McGuinness' Donegal earned glory of a rare kind with masterful gameplan

McGuinness' Donegal earned glory of a rare kind with masterful gameplan

THE WONDER is not only the shock reminder that there is still great life and variety in the grand old game, but to think that only a few days ago people feared there wasn’t.

Talk that Dublin would win All-Irelands at their will for many years to come was always ridiculously premature. An advantage in cash and population does not guarantee success; if it did, England would have far more than one rugby world cup.

But predictions that Dublin would win the All-Ireland in front of us convincingly did not seem the least fanciful.

Rather, after an opening four minutes of sparkling football that made Donegal’s blanket defiance irrelevant, our only regret about our predictions was not stating Dublin’s superiority more vociferously.

We are told now that such brilliance, such relentless running and invention and deadly scoring from Diarmuid Connolly and Paul Flynn is not sustainable for the majority of a game.

But in their best spells this year, Dublin had been suggesting the opposite. This was the way they had played in that mesmerising second half against Cork, the way they had made a 20-point mockery of their rivalry with Meath, and if there was a person not wearing a Donegal jersey who says they believed at that point that Dublin would not win, they are either lying, mad or clairvoyant.

If Dublin were not quite so blistering thereafter there was still little to concern them. Leading 0-9 to 0-4, Connolly missed a fair goal chance.

But this, too, is part of the pattern of their games. For two years, we have watched them spurn three-pointer after three-pointer, and this is always the point where the co-commentator says that they might one day live to rue such wastefulness.

It always seems a sensible comment, but then Dublin always score at least two goals and botch at least two more chances. At the time, Connolly’s miss – or Paul Durcan’s save, if you prefer – did not seem to matter. That is what two years of Dublin games have conditioned us and them to believe.

Now it is deemed, probably correctly, to have been a crucial turning point, for incredibly, it was the last goal chance Dublin would create. If Jim Gavin ever reads newspaper articles or internet forums, he might think of Connolly’s chance and how the fates align. For now, many pundits and posters have declared that Gavin – he’s not the messiah, he’s just a very naïve boy ­– is a tactical pygmy next to Jim McGuinness.

But if Connolly had been as cool as Colm McFadden, or Durcan had reacted differently, we would surely be reading of how McGuinness’ ideas are past their expiry date, how Gavin’s all-out attack and full-pitch press are the one true path to Sam Maguire.

It is worth remembering that prior to Sunday that he had overseen his team in five major competitions and won all five. It is simplistic to say that he prepares Dublin only to pour forward.

Part of their early dominance was built on stout defence, and you can press the pause button and observe more than 10 sky blue jerseys within their own 45 when the opposition attack.

Much of the narrative after these epic games revolves around the two managers, as if they are chess players who start out with material of equal value. But there is human error and psychology at play to the factor of 40 or so individuals.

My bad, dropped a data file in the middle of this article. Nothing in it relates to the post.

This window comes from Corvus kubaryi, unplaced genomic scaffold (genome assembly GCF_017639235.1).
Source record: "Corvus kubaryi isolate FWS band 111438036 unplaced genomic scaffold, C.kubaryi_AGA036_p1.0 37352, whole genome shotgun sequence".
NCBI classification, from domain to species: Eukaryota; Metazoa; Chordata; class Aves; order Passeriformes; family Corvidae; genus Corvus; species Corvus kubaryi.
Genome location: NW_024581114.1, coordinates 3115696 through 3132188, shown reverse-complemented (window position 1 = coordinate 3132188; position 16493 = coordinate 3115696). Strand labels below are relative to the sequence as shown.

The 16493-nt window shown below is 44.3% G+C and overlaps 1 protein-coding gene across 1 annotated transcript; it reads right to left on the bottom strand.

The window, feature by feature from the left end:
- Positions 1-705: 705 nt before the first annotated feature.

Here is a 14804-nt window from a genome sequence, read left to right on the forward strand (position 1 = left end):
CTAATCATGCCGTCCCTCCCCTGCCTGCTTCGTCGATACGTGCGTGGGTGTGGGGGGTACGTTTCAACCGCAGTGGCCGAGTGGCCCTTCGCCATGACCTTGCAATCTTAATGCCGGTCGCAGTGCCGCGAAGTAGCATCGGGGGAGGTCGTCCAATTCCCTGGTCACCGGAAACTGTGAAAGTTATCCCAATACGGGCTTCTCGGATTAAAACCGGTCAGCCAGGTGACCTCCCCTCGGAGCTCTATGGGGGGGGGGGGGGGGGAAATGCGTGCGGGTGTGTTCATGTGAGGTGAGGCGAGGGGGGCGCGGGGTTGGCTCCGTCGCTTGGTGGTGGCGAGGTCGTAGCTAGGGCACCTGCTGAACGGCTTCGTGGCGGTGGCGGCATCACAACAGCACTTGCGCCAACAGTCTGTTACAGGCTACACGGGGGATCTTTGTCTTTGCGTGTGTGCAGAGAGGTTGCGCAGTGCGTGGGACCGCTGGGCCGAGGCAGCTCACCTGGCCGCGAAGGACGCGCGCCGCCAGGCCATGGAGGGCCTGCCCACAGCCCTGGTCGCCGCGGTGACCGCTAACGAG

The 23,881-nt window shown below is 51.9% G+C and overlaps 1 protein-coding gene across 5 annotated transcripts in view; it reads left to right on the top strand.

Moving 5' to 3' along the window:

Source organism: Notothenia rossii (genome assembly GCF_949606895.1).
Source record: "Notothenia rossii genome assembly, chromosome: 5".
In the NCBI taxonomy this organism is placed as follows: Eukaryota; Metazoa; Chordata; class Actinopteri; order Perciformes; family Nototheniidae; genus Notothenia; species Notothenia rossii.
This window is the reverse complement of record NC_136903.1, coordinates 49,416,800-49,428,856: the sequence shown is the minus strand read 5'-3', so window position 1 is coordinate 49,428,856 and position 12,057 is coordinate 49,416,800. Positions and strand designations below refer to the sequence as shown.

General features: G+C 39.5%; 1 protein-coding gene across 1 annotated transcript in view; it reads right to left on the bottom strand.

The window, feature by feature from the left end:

And Dublin, who must have been so disconcerted to play so much good football and find themselves a point down, reacted exactly as a talented Cork team did in an identical situation against Donegal in 2012: they panicked.

It was incredible to watch: James McCarthy picking the ball from the ground, the 2010 footballer of the year missing two simple frees, five Dublin backs employing stroll rather than swarm defence on Anthony Thompson while leaving Ryan McHugh the freedom of their square.

If Gavin, praised so widely for trusting his players to apply leadership, should not be castigated too much, then there is also little limit to put on the praise owed to McGuinness.

We feared for his side beforehand for we assumed Donegal’s 14-man defence would preclude pushing up on Dublin’s kick-outs – and yet Donegal were well-organised enough to do both to great effect.

It is also no accident that they do not give the ball away cheaply, no accident that they were so good at winning their own kick-outs. It is clear from his four years in charge that McGuinness is one hell of a man to devise a gameplan.

But he is not the only coach in Ireland with a deep understanding of the game. What is at least as important is his ability to instil self-belief.

Whereas Dublin have enough good young players that you feel they would contend under any competent manager, it is near impossible to imagine Donegal winning trophies under anyone else.

It would be far too easy to revise what happened on Sunday, to suggest that Dublin were never that good anyway, to in any way detract from Donegal’s achievement.

We must strive to remember the psychological mountain that the men from the hills faced, that had men from Meath and Monaghan, not renowned as respecters of reputation, beaten before they went out.

It might have been painful for Dubs, but for the rest of us, it was enthralling to watch a team play with such calm and steely self-belief against a team that we still believe deserved to be such overwhelming favourites. It was a reminder of what can be achieved through mental strength and footballing intelligence.

They may or may not win the final but there is more than silverware. There is the challenge of applying your will to make great opponents panic, of overcoming all odds.

This epic game is about glory and with such a victory, Donegal have earned glory of a rare kind. We are the richer for witnessing it.